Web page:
MOSCOW/BEIRUT: A senior Syrian official said Thursday that a long-delayed international conference aimed at ending his country’s civil war was scheduled for Nov. 23-24, but co-organizers Russia and the United States denied a date had been set.
A spokeswoman for the U.N. Syria peace envoy Lakhdar Brahimi also cast doubt on the statement, saying the timing of the talks intended to bring Syria’s government and opposition together had not yet been agreed.
Washington and Moscow have been trying to bring the Damascus government and Syria’s divided opposition to negotiations in Geneva for months, but the meeting has been repeatedly delayed. It remains unclear if either side is really willing to negotiate while Syria’s civil war, now in its third year, remains deadlocked.
Meanwhile, the international agency overseeing the destruction of Syria’s chemical weapons stockpile said that inspectors had so far found no “weaponized” chemical munitions, or shells ready to deliver poison gas or nerve agents, and that Syria’s declarations up to now had matched what inspectors found.
Syrian Deputy Prime Minister Qadri Jamil gave what he said were the dates for the Geneva peace talks during a news conference in Moscow. He later told Reuters: “This is what [U.N. Secretary-General] Ban Ki-moon is saying, not me.”
But hours later, Russian Foreign Ministry spokesman Alexander Lukashevich said: “We shouldn’t get ahead of ourselves.”
“It is not a matter for Syrian officials but the responsibility of [the] U.N. Secretary-General to announce and set dates agreed with all sides,” he said.
The United States seconded that.
“No date is set until it is set and announced by the U.N.,” a senior State Department official said.
Brahimi spokeswoman Khawla Mattar said she did not expect a date to be announced before early November.
“We are still not announcing a date because we don’t think they are finalized or agreed by all parties,” Mattar said.
But she said a deputy to Brahimi, Nasser al-Kidwa, would meet with Syrian opposition representatives in Istanbul and other capitals to “discuss with them their readiness for specific dates in November.”
Jamil said the conference was needed because “everyone is at a dead end – a military and political dead end.
“ Geneva is a way out for everyone: the Americans, Russia, the Syrian regime and the opposition. Whoever realizes this first will benefit. Whoever does not realize it will find himself overboard, outside the political process.”
Syria’s opposition National Coalition said Thursday it will attend a “Friends of Syria” meeting in London next week that is expected to focus on the planned talks.
The key opposition grouping said it would also hold internal discussions in Istanbul next week, culminating with a vote on whether to attend the possible November meeting.
U.S. Secretary of State John Kerry announced Thursday he would take part in the London talks.
The Geneva talks have been put off repeatedly, in part because of fundamental disagreements over the fate of President Bashar Assad.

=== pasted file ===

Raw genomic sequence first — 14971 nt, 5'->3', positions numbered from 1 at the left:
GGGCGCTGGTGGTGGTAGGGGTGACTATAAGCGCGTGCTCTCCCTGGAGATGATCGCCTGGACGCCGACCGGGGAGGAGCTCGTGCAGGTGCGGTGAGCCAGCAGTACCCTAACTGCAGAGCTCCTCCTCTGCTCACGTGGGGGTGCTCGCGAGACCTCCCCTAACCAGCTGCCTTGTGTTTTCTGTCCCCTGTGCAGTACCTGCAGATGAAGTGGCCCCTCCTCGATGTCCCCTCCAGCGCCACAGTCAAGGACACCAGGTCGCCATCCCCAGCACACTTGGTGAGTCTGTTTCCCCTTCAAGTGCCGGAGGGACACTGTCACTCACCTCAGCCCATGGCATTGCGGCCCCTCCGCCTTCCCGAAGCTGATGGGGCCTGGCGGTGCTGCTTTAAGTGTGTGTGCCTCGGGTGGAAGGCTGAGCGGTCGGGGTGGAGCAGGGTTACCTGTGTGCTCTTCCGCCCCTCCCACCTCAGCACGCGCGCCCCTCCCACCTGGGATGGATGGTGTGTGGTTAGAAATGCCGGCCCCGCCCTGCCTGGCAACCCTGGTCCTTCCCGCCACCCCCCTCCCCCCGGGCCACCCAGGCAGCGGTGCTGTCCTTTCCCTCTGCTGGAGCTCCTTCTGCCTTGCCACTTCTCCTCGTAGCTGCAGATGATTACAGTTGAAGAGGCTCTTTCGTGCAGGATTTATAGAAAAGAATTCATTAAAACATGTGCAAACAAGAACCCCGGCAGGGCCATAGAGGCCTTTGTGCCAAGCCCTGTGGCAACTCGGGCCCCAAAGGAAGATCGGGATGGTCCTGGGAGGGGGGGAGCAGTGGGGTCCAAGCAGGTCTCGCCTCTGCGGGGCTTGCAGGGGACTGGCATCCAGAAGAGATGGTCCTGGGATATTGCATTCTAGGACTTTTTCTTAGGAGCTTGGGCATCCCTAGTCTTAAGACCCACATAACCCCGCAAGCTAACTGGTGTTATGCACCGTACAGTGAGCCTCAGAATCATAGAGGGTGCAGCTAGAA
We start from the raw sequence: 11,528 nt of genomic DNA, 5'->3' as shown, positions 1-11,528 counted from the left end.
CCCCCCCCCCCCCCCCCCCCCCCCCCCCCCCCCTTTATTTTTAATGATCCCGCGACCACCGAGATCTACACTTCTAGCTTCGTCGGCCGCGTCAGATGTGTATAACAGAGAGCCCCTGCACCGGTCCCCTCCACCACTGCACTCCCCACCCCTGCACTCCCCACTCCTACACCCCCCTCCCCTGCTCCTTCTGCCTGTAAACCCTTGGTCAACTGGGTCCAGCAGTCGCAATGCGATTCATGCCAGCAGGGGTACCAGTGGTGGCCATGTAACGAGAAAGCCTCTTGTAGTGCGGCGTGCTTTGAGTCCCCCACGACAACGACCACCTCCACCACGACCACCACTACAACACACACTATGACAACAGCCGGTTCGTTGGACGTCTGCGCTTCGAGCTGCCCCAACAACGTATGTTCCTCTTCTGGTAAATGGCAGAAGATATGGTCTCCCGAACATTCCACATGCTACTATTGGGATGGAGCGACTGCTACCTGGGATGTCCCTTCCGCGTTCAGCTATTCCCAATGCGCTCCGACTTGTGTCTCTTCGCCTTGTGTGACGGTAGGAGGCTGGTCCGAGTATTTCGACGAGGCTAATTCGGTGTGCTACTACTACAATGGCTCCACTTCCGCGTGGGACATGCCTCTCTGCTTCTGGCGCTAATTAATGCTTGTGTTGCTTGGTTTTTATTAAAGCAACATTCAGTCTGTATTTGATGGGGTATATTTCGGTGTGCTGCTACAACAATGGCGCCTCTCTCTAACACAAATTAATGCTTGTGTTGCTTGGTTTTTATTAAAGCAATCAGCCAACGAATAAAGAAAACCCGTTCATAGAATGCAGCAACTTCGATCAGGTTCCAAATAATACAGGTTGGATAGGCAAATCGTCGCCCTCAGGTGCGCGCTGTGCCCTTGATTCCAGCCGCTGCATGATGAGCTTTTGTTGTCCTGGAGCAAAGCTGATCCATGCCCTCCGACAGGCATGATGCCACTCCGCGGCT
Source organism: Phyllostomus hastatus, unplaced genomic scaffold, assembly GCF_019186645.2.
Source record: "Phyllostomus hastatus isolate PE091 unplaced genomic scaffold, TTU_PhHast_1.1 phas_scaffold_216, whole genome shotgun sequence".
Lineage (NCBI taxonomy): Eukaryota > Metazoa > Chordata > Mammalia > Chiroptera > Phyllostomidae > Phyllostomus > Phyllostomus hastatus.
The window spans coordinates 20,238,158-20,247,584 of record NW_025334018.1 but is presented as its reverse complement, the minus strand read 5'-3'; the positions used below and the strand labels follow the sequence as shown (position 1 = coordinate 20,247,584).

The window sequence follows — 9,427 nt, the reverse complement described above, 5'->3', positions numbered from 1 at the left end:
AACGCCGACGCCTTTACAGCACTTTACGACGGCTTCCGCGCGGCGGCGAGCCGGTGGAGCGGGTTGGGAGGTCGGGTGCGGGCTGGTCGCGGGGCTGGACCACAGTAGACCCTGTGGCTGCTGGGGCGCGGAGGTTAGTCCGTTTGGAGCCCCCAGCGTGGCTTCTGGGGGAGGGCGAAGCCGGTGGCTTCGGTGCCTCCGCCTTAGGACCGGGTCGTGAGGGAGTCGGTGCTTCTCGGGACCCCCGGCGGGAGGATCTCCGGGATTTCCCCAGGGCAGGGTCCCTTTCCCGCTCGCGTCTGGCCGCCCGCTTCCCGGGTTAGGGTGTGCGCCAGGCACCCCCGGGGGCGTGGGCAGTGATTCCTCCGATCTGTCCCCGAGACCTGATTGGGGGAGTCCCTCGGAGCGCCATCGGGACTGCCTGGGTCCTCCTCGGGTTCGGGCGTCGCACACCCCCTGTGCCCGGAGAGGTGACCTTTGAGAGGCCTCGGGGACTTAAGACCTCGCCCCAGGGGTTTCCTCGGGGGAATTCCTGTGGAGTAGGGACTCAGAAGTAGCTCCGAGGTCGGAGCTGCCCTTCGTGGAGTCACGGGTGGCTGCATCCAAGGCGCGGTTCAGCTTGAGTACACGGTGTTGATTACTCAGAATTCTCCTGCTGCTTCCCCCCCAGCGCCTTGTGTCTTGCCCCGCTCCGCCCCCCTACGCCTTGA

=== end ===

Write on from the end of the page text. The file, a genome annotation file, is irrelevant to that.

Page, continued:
The Coalition has said it will only negotiate if it is agreed from the start that Assad will leave power at the end of a transition period. The regime has rejected such a demand, saying he will stay at least until the end of his term in mid-2014, and he will decide then whether to seek re-election.
The deal reached last month for Syria to scrap its chemical weapons rekindled efforts to convene the conference, dubbed “ Geneva II.”
The Organization for the Prohibition of Chemical Weapons and the United Nations are working to verify Syria’s initial declaration of its weapons program and render production and chemical mixing facilities inoperable by Nov. 1. Their work on the ground involves smashing control panels on machines and destroying empty munitions.
The team has visited 11 of more than 20 sites since Oct. 1 and carried out destruction work at six. “Cheap, quick and low-tech. Nothing fancy,” OPCW spokesman Michael Luhan said of the work.
In the next phase, the work gets more complex and dangerous when actual chemical weapons have to be destroyed – in the midst of full-blown war.
The watchdog said Thursday that it had completed nearly half its inspections of Syria’s arsenal, despite working against a background of car bombings and mortar bomb attacks.
“We have done nearly 50 percent of the verification work of the facilities that have been declared to us,” Malik Ellahi, a political adviser on Syria for the OPCW, told journalists in The Hague.
Despite the progress toward destroying Syria’s arsenal by mid-2014, Ellahi said security remained a concern for the unprecedented mission in a war zone.
Several car bombs exploded near the inspectors’ Damascus hotel Saturday, and mortar bombs fell as recently as Wednesday night, giving “some cause for concern,” Ellahi said.
But the “security situation has not impeded any of their work,” he added.
The chemical stockpiles could be shipped out of the country to be safely destroyed elsewhere, Kerry said Thursday.
“My hope is that much of this material will be moved as rapidly [as] possible into one location, and hopefully on a ship, and removed from the region,” he said.
He did not go into details and such an operation is likely to prove technically challenging, as well as incredibly risky.
Indeed, the Chemical Weapons Convention actually bars countries from transporting their stockpiles to other nations.
But under U.N. Resolution 2118 adopted last month by the Security Council, member states were authorized to help transport the chemical weapons stockpiles so they could be destroyed in “the soonest and safest manner.”